Navigating the Ins and Outs of Your Benefits

Death and taxes. The only two things guaranteed in life, right? But what if we could add “Social Security benefits” to the list? We know what you’re thinking: “Yeah, right.” Perhaps, understandably, your faith in the government system is a tad shaken, but don’t throw in the towel just yet. Chances are you and/or your spouse may be nearing retirement age, or, even more likely, you have parents who need some help figuring out how to maximize their own Social Security benefits. Here are some of the key facts and common myths explained, so you can be better prepared moving forward.

Fact: The longer you wait to “cash in,” the larger your benefits.
First, know that 66 to 67 (depending on birth date) is defined as the “full retirement age” (FRA) as of 2017 according to the Social Security Administration website. At that age, you may be eligible to receive your “maximum monthly Social Security benefit,” which is determined by several factors (see below for more on this point).

“For every year you delay, up to age 70, the benefit increases by 8%,” says John Hall, CFP, a financial planner at Lynchburg Wealth Management.  “If you have amassed a decent retirement nest egg outside of Social Security, then it may make sense to delay.”

While there’s no avoiding the fact that delayed benefits equal more money, you can strategically approach your benefits to maximize the amount you receive and make the most of your retirement years. Numerous factors should be considered in deciding when it’s best to cash in, but at the top of the list would be the following:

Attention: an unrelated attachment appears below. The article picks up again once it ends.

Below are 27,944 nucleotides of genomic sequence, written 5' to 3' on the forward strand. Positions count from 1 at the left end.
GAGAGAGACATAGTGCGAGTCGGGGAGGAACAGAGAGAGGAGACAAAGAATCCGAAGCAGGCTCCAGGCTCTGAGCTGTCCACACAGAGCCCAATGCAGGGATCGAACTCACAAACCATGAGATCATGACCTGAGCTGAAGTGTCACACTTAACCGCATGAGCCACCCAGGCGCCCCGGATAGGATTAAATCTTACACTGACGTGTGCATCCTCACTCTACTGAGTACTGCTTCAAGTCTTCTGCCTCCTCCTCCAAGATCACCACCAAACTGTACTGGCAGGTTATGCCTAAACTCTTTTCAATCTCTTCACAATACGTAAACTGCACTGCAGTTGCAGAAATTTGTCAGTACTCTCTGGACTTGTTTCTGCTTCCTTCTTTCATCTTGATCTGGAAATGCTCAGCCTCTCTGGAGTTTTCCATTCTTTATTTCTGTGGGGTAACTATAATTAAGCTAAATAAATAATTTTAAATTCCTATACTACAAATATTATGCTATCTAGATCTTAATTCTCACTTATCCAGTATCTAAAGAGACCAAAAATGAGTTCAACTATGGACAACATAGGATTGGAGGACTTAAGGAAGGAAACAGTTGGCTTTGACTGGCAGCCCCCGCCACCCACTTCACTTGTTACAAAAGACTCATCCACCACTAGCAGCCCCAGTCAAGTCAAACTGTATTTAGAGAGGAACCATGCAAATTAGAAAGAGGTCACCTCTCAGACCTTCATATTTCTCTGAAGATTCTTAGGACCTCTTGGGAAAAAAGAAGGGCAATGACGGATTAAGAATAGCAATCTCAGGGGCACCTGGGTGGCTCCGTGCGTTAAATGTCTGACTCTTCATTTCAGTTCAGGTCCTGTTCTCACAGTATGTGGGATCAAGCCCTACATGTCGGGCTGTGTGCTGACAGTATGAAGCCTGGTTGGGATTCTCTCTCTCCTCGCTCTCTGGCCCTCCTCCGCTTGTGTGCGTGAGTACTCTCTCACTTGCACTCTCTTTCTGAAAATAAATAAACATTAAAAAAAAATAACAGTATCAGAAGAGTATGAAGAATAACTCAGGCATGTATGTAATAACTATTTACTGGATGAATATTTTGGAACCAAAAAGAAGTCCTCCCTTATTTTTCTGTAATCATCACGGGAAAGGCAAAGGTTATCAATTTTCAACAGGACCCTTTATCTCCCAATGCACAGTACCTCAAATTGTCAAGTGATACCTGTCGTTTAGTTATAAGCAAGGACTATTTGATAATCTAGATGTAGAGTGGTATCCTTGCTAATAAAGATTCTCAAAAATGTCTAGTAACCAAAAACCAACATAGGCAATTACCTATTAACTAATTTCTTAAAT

• Your age and general health
• Your spouse and his or her general health
• Additional sources of retirement income
• Estimated cost of living throughout retirement
Keep in mind that average life expectancy in the United States is 78.74 years; men average 76 years, and women average 81. Meeting with a financial planner and your family accountant should help you determine the best approach moving forward.

“We recommend those in mid-life have a good understanding of a realistic retirement date and consider using IRAs and other sources of income in the early years of retirement to maximize their Social Security benefits.” —Christopher Devlin, CIO of Selective Wealth Management

Fiction: Social Security benefits have to be taken at a particular age.
Though many things in life have set windows of opportunity (i.e. signing up for health coverage), social security offers flexible options. In fact, your retirement date and your social security filing date do not need to be the same, says Hall. People should know that “Social Security can be taken as early as 62 or as late as 70 or any age in between” according to Hall. “It’s not a once-a-year selection [and] not just your birthday month.”

Hall further points out that taking income before reaching FRA will result in a permanently lowered benefit; however, “if you’re single with no children, and, for health reasons, have a shorter than normal life expectancy, then it would usually make sense to file early to make the most of your Social Security benefit.”

The importance of planning is key in terms of deciding when to cash in. Hall recommends asking yourself these questions:
• What are your dreams for retirement?
• What are your goals?
• What are your circumstances?